If she's sneaking food, give her a list of things she may eat whenever, cheese, lunch meats, veggies etc. and make it clear that no other food is to be eaten unless she asks first, explain why.
     
  9. sooz

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    She posted that she was still in bed this morning when the kids were already up and letting her DD eat. She posted that the boys are " allowed" to get food, so what are you going to do, essentially. Her sons are 11, 9, and 6 I believe. But then she went on to say there was a lock on the pantry, so I don't know.

    To the OP, do you work nights?
     
  10. sooz

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    One of the most important things you are leaving out is weighing or measuring her food and looking up the amounts of carbs in it, not just guessing that fruit has 15 carbs in it for example.

    You know, we all had to change our entire lives for our kids when they were Dx. It is not easy at first, but then when you get a handle on it it isn't so bad. The alternative to not doing it right is tragic. It may sound like we are throwing too much at you, but it is because we care about your precious little four old. She deserves to have the best care possible, and running her at 300-500 is just not acceptable. Im going to go out on a limb and tell you right now, since her dr has not gotten back to you, her range should be around 70 or 80 to 120-150. Below 70 is a low, above 150 is a high. She is feeling sick because her numbers are not in range. Thank you so much for listening to what everyone is saying, you are saving your daughter's life. She depends on you to learn as much as you can to keep her safe.
     
    Last edited: Aug 10, 2012
  11. caspi

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    I think the above is the best advice you will receive in this thread. We rarely deal with our endo team anymore - we go to our 3 month visits and that's about it. I refer to the books and also ask questions here if I am stumped on something. Knowledge is power. :cwds:
     
  12. Knittingfor4

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    There is a lock on the pantry, but not the fridge. I will put a baby lock on that and see if it keeps them out.

    I go to school at night, but I only have 3 more days. I was up at 7:30 this morning, it's not like I'm sleeping half the day. I think 7:30am is reasonable when I get out of school at 10pm, have homework, and now have to stay up to test. Please don't get the idea that I'm just leaving them all morning to fend for themselves!
     
  13. sooz

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    If you are able to get her to that magic 100 ideal, she may not feel great at first because she is used to being over 300. But what you have to realize is that when she is 500 and your husband gives her 3 units of insulin, and she drops 200 or 300 points, that is a good thing not a bad thing. Ideally she should get enough insulin to bring her to around 150 at the most.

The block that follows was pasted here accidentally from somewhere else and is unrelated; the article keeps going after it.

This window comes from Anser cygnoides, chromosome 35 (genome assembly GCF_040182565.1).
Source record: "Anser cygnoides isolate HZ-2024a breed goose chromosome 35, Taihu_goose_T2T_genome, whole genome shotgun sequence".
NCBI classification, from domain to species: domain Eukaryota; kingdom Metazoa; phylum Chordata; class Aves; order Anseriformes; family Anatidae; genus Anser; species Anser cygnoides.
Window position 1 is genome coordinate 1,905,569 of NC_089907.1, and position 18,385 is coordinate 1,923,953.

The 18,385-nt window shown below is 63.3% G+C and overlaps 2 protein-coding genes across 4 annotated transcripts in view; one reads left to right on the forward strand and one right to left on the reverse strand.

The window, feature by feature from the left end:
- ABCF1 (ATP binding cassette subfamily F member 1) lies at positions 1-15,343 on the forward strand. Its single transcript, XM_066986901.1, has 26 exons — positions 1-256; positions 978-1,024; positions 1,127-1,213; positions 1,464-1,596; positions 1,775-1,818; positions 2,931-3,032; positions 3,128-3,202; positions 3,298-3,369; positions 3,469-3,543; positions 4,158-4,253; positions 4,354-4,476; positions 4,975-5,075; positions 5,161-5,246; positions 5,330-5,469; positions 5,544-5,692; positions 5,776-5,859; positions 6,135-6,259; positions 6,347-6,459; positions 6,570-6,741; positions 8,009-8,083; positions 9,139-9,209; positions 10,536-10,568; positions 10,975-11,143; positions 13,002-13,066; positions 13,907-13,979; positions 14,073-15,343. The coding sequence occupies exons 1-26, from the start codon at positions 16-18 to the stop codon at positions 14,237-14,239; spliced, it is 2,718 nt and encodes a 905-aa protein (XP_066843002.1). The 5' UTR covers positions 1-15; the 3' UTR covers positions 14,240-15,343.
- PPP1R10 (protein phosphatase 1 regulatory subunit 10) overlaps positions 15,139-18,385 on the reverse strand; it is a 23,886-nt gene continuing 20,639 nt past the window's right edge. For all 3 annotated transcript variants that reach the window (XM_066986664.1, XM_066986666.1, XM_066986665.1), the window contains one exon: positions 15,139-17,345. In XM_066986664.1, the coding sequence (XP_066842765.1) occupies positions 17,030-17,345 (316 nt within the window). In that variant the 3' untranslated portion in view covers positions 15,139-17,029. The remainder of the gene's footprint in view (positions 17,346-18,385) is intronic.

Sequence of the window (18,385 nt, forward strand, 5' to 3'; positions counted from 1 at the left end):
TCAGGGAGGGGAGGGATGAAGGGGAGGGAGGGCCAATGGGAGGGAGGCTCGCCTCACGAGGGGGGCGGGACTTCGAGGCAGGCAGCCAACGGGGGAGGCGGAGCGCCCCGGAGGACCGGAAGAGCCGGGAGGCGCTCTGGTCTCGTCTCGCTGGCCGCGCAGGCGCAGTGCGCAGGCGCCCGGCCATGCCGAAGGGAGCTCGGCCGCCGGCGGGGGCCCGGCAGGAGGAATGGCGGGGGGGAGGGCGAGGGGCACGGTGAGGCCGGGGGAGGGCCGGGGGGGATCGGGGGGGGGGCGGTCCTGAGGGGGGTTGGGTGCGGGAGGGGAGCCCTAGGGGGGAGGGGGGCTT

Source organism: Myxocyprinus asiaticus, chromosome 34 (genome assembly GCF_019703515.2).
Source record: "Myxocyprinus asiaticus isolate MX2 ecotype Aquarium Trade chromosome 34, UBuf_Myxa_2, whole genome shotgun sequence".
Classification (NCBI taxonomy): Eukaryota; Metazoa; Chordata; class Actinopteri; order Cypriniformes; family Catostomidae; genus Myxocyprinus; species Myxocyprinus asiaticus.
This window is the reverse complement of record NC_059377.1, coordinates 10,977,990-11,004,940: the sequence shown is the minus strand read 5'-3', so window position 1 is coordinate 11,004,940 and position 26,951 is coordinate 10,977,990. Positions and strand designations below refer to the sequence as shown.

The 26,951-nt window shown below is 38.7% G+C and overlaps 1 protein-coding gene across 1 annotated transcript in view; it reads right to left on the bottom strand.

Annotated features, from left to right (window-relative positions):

14. Melissata

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    You are getting plenty of help here, and I want to say that I am really glad to see that you are taking the advice you are getting seriously. As parents, this is SO alarming to hear and we know that it is not your fault. The problem with changing only the doctor is that you would be keeping the dietician. That person has also failed you- big time. The reason that your child is moody is because she doesn't feel right, she doesn't even know what it is to feel normal with blood sugars running that high all of the time. She is likely throwing ketones much of the time. Once you get a handle on this, she is going to feel so much better and you are not going to feel like a failure. I know that you are overwhelmed right now, but once you get those books and start reading them, this will all come together for you.
     
  15. MomofSweetOne

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    I know we're throwing lots and lots of information at you fast (do you feel like diagnosis all over again?!?), but here's another: There's an ad on here for a NovaMax meter that tests both blood and ketones. I'd highly recommend requesting one. They send them for free; the strips run about $2 each. The difference between ketone testing in urine and blood is huge. Real-time rather than lagging results. Not having to have the child pee on command, especially while sleepy. The kids prefer them. My daughter saw me packing an urine test vial as a backup for vacation last week and informed me she would go into DKA rather than go back to urine tests.:rolleyes:
     
  16. Traci

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    Op, is there just one endo group where you live or is the group you are with the only group covered by your insurance? If you have another choice, even if you have to drive three hours to get there, change endo groups. If there is no other choice from your insurance, call whoever provides your insurance and raise H?LL. These people are failing you. Miserably.
     
  17. Lisa P.

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    I have not followed this thread and stopped reading about halfway through -- boy, you're getting flooded with info!

    I wanted to give you and your daughter every sympathy. If you never see diabetes working at its "best" it's impossible to know it's not supposed to be as you've seen it, since diabetes is such an erratic thing. I totally get that you have been following what you thought was good professional advice and dealing the best you can and could not have known this was not the way it was for all diabetics. Obviously from your conversation you are open to learning and want to do what is best for your daughter, you will definitely get there now that you have overcome the obstacle of not knowing that her situation didn't have to be this way.